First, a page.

Sections

Weather Forecast

Close

Man mistakenly runs full Fargo marathon instead of half

Mike Kohler of West Fargo talks about his wrong turn behind him Tuesday, May 22, 2018, that led him to run a full marathon Saturday at the Fargodome instead of the half-marathon that started 15 minutes later. Michael Vosburg / Duluth News Tribune

FARGO—Mike Kohler lined up with thousands of other runners inside the Fargodome here on Saturday, May 19, ready for his first half-marathon as part of the Sanford Fargo Marathon.

It would be a big step for the 26-year-old plumber and pipefitter from West Fargo, who ran the 10K last year and the 5K the year before that.

But a misstep, right from the start, put him on an even more difficult course.

Nervous and tired from waking up earlier than usual, Kohler wasn't paying full attention.

He thought the full and half marathons started at the same time, at 7 a.m. In reality, the half-marathon started 15 minutes later.

Wearing headphones, Kohler wasn't listening closely to the starting announcements.

"So when they said 'go,' I went," he said, reminiscing about the day.

Just outside the dome, at the intersection of 19th Avenue North and University Drive, Kohler turned north, following the marathon pack. Half-marathoners were supposed to go south.

Kohler started getting suspicious after seeing course markings that said "full marathon only."

He wondered whether the two courses would converge and half-marathon markings would appear.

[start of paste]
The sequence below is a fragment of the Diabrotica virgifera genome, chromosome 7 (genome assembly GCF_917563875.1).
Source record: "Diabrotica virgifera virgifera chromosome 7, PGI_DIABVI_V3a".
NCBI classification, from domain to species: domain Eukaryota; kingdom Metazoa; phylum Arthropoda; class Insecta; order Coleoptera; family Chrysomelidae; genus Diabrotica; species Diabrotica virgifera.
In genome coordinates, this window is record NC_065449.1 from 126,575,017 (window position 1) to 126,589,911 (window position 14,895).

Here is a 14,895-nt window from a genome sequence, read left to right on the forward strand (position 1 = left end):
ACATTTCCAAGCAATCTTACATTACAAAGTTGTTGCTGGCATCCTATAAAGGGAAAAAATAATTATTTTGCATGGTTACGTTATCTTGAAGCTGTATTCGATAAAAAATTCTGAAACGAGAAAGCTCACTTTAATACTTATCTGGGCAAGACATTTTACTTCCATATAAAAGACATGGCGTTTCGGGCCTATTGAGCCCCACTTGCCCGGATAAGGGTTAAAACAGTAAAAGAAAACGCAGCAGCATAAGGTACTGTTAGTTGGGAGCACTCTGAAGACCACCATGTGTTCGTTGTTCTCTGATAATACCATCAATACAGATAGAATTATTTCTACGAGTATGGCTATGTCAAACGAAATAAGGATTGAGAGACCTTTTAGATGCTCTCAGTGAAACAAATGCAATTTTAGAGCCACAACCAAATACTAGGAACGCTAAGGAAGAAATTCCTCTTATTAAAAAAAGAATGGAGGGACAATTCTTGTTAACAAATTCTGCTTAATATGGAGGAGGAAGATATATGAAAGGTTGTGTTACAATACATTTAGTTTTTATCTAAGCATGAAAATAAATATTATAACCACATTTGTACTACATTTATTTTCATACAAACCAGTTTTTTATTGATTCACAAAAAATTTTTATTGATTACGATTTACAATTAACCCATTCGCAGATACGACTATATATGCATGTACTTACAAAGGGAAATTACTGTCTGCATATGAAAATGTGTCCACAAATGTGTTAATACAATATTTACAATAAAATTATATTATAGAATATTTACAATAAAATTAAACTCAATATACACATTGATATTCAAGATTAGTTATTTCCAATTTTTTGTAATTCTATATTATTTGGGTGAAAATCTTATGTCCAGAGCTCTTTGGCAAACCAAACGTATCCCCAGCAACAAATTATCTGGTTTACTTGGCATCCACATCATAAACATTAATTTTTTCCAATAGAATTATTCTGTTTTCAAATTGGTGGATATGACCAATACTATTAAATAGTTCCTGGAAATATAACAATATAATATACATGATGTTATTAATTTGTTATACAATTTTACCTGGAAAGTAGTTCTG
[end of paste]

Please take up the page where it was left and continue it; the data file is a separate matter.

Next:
At mile eight, when the course looped around from the bike path, he noticed runners crossing the 12th Avenue North bridge over the Red River.

It was then he fully realized his mistake, knowing the half-marathon course did not go into Moorhead.

Mark Knutson, executive director of the Fargo Marathon, said it's rare that someone ends up running the wrong race.

"Probably less than half a dozen times in the 14 years we've been putting the race on," Knutson said.

Kohler thought about stopping at 13.1 miles, knowing he'd run as far as he'd aimed to. In fact, he'd met his goal of doing it in about 2 ½ hours.

But hey, he was feeling pretty good, and convinced himself to continue.

"I'm just going to go for it, because why not? I'm already here, I'm already running, I'm already tired. Might as well try to finish it," Kohler said.

And finish, he did, completing the 26.2 miles in 5:54:26.

Despite going the distance, Kohler received a half-marathon medal because that's what his bib number indicated. It's not about the medal anyway, but the accomplishment, he said.

He hopes to do a half-marathon and another full marathon in the future, so he can say he "legitimately" ran each.

For now, he's pretty proud of this feat.

"This just kind of proves you can do a lot more than what you think you can sometimes," Kohler said.

Knutson called it a true test of character.

"Thirteen's a lot, and then to add 13 to it, never having gone that far, that's pretty great," he said.